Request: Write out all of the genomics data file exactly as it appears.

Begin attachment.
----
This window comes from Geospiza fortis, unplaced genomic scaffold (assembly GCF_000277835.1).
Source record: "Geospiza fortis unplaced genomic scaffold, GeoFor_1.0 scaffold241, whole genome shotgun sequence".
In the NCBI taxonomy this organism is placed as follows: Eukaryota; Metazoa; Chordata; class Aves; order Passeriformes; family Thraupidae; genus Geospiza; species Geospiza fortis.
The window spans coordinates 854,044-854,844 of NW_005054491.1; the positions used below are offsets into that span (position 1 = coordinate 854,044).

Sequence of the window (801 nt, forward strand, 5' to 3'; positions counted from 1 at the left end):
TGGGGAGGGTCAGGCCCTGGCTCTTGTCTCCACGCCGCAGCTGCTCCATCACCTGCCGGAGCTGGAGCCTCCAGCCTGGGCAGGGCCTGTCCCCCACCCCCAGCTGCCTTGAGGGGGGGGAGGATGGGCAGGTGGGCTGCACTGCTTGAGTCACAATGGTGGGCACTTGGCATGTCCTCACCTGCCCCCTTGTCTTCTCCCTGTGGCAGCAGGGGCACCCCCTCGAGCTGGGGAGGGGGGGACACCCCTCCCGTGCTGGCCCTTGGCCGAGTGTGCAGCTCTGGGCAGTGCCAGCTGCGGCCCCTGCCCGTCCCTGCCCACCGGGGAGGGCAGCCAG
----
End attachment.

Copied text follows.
This window comes from Geospiza fortis, unplaced genomic scaffold (assembly GCF_000277835.1).
Source record: "Geospiza fortis unplaced genomic scaffold, GeoFor_1.0 scaffold241, whole genome shotgun sequence".
In the NCBI taxonomy this organism is placed as follows: Eukaryota; Metazoa; Chordata; class Aves; order Passeriformes; family Thraupidae; genus Geospiza; species Geospiza fortis.
The window spans coordinates 854,044-854,844 of NW_005054491.1; the positions used below are offsets into that span (position 1 = coordinate 854,044).

Sequence of the window (801 nt, forward strand, 5' to 3'; positions counted from 1 at the left end):
TGGGGAGGGTCAGGCCCTGGCTCTTGTCTCCACGCCGCAGCTGCTCCATCACCTGCCGGAGCTGGAGCCTCCAGCCTGGGCAGGGCCTGTCCCCCACCCCCAGCTGCCTTGAGGGGGGGGAGGATGGGCAGGTGGGCTGCACTGCTTGAGTCACAATGGTGGGCACTTGGCATGTCCTCACCTGCCCCCTTGTCTTCTCCCTGTGGCAGCAGGGGCACCCCCTCGAGCTGGGGAGGGGGGGACACCCCTCCCGTGCTGGCCCTTGGCCGAGTGTGCAGCTCTGGGCAGTGCCAGCTGCGGCCCCTGCCCGTCCCTGCCCACCGGGGAGGGCAGCCAG